Xylitol is not actually dangerous for humans and many other animals, but because dogs have a different metabolism for xylitol it affects them in much more dangerous way. Xylitol is a sugar alcohol used in things like gum, toothpaste, chewable vitamins and other mass-produced products. Xylitol can create a massive insulin release in dogs. This can bring the blood sugars way down and can cause hypoglycaemia. Hypoglycaemia is condition in which blood sugar is lower than normal, essentially a dog major source of energy supply. A few symptoms of hypoglycaemia in dogs include and are not limited to the following:
Yes, dogs can eat flour but some types of flour may cause allergies to your dog so selecting specific flours for your specific fur friend will vary from dog owner to dog owner. Both whole grain and non-grain flours is advisable for good health of your canine. These types of flour provide natural nutrients that benefits your dog's health. Some of whole grain flours dogs can eat when mixed with other organic ingredients include:
All-purpose flour is lighter than whole grain flours which makes it more palatable for more dog breeds. Mixing small quantities of this flour into dog treats is not of harmful to dogs providing these dogs treats are fed in moderation and your dog does not have allergies.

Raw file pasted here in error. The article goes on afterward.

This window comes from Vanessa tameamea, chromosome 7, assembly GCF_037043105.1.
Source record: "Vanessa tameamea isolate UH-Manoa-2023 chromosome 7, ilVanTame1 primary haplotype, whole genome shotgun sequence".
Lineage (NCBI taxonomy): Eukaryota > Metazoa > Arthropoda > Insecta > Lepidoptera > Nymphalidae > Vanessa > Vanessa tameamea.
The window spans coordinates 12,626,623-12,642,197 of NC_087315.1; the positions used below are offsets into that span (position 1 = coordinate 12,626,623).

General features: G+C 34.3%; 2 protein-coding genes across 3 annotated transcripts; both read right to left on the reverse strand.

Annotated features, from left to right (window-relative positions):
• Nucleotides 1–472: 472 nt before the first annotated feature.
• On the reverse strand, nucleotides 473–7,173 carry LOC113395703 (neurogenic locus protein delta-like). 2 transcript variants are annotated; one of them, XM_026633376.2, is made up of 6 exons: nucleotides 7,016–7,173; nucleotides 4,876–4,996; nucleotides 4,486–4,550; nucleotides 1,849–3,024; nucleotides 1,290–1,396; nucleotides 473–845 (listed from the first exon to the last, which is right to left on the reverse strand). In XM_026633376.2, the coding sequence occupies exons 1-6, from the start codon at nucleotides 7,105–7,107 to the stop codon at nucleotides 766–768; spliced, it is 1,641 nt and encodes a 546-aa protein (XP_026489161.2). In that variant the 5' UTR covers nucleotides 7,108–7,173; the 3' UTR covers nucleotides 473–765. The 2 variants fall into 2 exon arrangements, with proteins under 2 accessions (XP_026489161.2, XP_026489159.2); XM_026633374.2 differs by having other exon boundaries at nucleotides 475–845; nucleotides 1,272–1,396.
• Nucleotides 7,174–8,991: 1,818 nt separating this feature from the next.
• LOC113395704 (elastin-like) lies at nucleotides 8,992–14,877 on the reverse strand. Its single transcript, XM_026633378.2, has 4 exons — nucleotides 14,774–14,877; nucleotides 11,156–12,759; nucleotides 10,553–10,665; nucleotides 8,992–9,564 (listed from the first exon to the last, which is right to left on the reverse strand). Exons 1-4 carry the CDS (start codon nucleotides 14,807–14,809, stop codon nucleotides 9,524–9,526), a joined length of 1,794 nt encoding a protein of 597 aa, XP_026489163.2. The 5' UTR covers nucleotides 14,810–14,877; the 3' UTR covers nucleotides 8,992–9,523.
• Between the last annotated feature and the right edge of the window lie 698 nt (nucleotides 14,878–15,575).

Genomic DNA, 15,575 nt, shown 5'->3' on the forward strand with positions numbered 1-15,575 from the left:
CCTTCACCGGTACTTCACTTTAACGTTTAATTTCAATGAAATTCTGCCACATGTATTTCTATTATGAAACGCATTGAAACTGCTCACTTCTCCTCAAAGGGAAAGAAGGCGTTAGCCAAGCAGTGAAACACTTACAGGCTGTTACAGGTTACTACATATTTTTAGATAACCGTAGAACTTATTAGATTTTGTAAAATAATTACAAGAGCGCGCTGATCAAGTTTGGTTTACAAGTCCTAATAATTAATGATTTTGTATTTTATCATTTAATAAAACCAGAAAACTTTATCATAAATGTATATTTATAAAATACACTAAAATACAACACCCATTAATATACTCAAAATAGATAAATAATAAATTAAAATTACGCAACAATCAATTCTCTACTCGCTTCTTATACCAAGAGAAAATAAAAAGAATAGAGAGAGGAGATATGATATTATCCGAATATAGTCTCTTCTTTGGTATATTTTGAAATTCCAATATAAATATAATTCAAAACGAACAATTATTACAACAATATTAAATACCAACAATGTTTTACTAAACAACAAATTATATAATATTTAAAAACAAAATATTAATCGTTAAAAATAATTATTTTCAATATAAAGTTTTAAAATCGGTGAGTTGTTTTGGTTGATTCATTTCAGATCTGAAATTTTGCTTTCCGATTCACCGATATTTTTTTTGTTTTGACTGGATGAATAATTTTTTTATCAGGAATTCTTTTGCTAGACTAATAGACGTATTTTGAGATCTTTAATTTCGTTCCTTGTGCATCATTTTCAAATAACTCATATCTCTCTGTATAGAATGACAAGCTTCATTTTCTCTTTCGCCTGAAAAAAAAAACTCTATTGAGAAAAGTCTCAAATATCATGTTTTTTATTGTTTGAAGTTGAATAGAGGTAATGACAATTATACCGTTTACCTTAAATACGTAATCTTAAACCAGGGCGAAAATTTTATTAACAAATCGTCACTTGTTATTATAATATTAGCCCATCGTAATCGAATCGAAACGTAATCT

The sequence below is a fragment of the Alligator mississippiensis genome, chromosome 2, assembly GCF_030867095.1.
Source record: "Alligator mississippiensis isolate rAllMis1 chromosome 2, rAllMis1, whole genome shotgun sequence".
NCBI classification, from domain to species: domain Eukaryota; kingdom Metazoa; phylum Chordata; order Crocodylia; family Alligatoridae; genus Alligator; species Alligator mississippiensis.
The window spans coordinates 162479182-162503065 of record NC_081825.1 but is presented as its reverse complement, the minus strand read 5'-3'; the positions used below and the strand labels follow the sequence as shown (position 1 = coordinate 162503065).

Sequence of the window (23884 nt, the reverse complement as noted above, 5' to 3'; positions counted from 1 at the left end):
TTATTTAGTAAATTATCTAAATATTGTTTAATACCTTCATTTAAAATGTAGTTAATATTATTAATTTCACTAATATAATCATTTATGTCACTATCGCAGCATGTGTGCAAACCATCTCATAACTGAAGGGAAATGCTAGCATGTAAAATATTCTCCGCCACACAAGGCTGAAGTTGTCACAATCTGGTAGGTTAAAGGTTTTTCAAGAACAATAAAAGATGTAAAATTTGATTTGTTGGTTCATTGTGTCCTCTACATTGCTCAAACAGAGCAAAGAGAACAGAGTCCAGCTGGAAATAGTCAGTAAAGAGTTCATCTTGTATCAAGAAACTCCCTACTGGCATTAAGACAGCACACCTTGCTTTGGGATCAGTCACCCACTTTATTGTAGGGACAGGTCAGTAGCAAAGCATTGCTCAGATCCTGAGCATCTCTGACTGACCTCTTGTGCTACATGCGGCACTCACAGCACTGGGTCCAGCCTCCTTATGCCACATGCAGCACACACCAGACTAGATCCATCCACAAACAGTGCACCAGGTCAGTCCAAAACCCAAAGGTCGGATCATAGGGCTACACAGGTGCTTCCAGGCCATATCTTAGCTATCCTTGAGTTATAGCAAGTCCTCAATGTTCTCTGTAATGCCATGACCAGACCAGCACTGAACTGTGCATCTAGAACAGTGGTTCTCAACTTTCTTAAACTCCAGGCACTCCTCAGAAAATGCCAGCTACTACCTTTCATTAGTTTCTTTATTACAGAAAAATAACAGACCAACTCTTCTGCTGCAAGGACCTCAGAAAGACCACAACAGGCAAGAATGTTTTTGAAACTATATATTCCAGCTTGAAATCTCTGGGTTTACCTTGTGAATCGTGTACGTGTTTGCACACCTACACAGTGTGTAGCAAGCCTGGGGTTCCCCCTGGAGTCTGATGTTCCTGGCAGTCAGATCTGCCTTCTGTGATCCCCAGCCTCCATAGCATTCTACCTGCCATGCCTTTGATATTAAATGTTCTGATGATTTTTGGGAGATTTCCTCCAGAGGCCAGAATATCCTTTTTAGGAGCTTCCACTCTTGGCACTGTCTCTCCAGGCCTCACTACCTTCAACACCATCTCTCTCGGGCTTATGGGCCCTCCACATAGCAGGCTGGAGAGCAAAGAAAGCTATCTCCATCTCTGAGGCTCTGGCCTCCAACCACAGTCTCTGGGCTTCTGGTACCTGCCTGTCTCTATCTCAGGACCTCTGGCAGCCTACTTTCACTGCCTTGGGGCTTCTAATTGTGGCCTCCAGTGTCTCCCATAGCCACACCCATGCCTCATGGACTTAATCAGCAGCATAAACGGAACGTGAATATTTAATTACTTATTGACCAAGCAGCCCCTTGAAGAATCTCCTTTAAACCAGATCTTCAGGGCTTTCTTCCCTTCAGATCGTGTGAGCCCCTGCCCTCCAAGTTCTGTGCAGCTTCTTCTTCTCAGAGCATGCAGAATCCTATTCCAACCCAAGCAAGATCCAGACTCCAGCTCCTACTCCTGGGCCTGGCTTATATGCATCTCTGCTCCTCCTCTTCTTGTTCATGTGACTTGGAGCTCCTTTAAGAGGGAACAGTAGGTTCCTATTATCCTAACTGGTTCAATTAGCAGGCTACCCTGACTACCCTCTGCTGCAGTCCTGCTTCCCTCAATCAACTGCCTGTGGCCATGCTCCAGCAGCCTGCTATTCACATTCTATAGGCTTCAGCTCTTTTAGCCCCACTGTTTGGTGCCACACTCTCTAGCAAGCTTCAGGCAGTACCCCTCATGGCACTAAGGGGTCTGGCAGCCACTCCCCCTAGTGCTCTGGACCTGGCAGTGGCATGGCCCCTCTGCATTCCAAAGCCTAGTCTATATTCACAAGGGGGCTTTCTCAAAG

Remember the last time you had some bad food and spent the rest of your week puking all over bathroom at least 4-5 times a day??! Well, that is exactly the case with your dog, they might not even survive the night if fed anything toxic. No matter how much they look at you when you are eating or drinking the following do not give it to them under any circumstance.
You might think depriving your dog of all the heavenly goodness that the above treats has to offer is a bad thing but believe me it’s for their own good.
Xylitol is an artificial sweetener found in most sugar-free goodies especially the ones above and although it is safe for human consumption it is anything but safe for dogs. The toxicity levels of xylitol in your dog's system can be extremely fatal.
Whether sugar free or not. Keep this away from dogs. You don’t want a sick, lethargic, throwing up and diuretic dog.
Theobromine and caffeine found in chocolates especially dark chocolate may boost you up but do the exact opposite for your furry friend.
I understand there would be times in your life when you would badly want to share a drink with your furry friend, but trust me; it takes a lot of the alcohol to send your dog to the grave that it takes for humans. If its consumption didn’t prove to be fatal, your dog would suffer from breathing problems, coordination problems, diarrhoea and vomiting just to name a few.
4.Onions, garlic, avocadoes and grapes
We all know your dog as well as mine loves burger patties, sausages and pork chops but keep it simple for dogs, flavouring of any kind is only for humans and can be very toxic for dogs.
No ice-creams, milkshakes, frozen yoghurt, cheese, butter, or any dairy for your pup. They are strictly lactose intolerant post feeding of their mothers.
You know what makes my day the most? When I come home from work and my dog jumps straight to me and greets me with his aggressive licks. I suppose it’s the same for you, isn’t it?! It will remain this way for a prolonged period of time if you take care of them from when they are a pup to adult providing you do not feed them any of the above-mentioned products 1-5.